I have a great idea, I'll start my own design company. What could possibly go wrong.
I had an idea in 2007. I wanted to start my own design company.
I had 23 years’ experience working with some fantastic creative directors and designers within the industry and in March 2007, just before the birth of my daughter in October, I decided to go it alone.
Nothing ventured, nothing gained as they say.
Time to start my own design business I said, I have enough experience right? So I did.
With the luxury of having a retained client under my belt straight way, I was lucky enough to hit the ground running. Things were getting off to a good start.
I wanted to have the flexibility to run my freelance design company from home, without the stress of having the large overheads of running an office. The business rapidly grew with new clients coming on board and the luxury of being able to choose who I worked with was tremendous. Very quickly I was forced to move to a VAT registered company.
In late 2008, I employed my first member of staff and things could not have been better.
More new client wins, some lovely design work, happy customers and an employee – what could possibly go wrong?
Well, nothing really, apart from the fact I suddenly took my eye off the ball, the credit crunch hit and I had to downsize before I even had the chance to add another member of staff. This was possibly one of the hardest decisions I ever had to make in my career (and if you are reading this Bri, you will hopefully agree). With that massive decision out the way however, it was time to buckle down and work hard. I won’t lie to you, it was tough but it began to pay off again. Getting out there, networking and selling yourself doesn’t come naturally to most designers and I learned very quickly that I had to make myself different. Not only from a branding perspective, but my personal offering had to be unique. People will buy your services if they like you and what you have to offer – Afterall, people buy from people.
I worked at it and branded myself, focusing on the fact that my business ran from my garden office. I didn’t have massive overheads and lots of hungry staff to feed. No fancy cars or account managers to pay for. Surely that was a point of difference? It was just me and my lovely garden office, some intelligent software, some good ideas and a fast Mac to bring it all to life. Game on. Again.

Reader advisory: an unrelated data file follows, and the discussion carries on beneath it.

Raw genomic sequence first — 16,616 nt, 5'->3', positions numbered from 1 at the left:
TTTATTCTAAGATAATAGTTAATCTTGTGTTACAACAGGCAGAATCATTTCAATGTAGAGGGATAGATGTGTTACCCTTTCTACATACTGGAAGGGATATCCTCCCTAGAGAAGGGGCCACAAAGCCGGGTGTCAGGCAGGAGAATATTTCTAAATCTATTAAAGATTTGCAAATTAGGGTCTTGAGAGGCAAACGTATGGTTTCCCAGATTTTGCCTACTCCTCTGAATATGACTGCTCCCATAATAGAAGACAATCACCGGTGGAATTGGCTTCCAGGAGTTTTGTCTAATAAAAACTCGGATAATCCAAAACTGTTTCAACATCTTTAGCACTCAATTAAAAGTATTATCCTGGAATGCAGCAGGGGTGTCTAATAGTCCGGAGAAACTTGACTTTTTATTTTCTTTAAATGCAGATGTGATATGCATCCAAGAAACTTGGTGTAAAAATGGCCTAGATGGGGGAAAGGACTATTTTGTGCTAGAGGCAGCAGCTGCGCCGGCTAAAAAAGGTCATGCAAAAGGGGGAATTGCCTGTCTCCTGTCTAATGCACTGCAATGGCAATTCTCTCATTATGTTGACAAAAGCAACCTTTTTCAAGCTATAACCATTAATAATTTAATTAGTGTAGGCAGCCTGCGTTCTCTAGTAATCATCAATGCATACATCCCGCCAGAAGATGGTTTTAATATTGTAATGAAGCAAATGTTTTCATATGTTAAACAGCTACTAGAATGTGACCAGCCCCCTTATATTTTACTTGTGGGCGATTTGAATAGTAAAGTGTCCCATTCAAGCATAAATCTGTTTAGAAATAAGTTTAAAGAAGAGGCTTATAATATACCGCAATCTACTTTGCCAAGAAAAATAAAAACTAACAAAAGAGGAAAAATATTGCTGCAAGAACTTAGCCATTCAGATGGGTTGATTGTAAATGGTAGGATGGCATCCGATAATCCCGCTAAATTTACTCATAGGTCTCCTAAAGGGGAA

With the exception of a handful of great long term clients, I started to find that a small handful of people wanted a bargain. I was always reluctant to pitch myself at the lower level of the design food chain, but by the same token, I didn’t want to turn away any business. An Art Director that I used to work with advised me that if I ever started on my own, not to underestimate my skills and abilities and always strive to win the big clients and I have tried to make sure that I stick to that work ethic.
Eight years on, my original ethos of running my office from home (which did seem to be working) was in a weird way beginning to have the opposite effect. To be honest, it didn’t really bother me too much, as I had plenty of great clients and good paying work on an ongoing basis, including the UK Government and other large businesses in Scotland and the rest of the UK, but what did bother me was that some smaller bread and butter clients saw that the fact I was working from my home office as an excuse to ask for cheaper work. This confused me. Was it the economy? Was it me? Was it my branding? I had never really experienced this before. Even though the quality of my design and branding work spoke volumes for existing and other new clients, some people just want a bargain. That said, no one likes to turn away honest work.
Working from home was good but in order to grow the business, I felt it needed its own space. So earlier this year the opportunity came up to rent a very cost effective and awesome office space with enough room for eight desks and a breakout space for chilling and relaxing, the timing could not have been better. After all, my business was growing and I thought it was time to pitch it myself at a different level. Some clients like that fact that you have offices and they feel that they can show off to their peers that they use a design company with physical premises.
Who knows what the future holds but I am in the new design space and I am sub-leasing some desks to other like-minded business owners who have the same ethos as I do.
Here’s to the future of design and keep on swimming.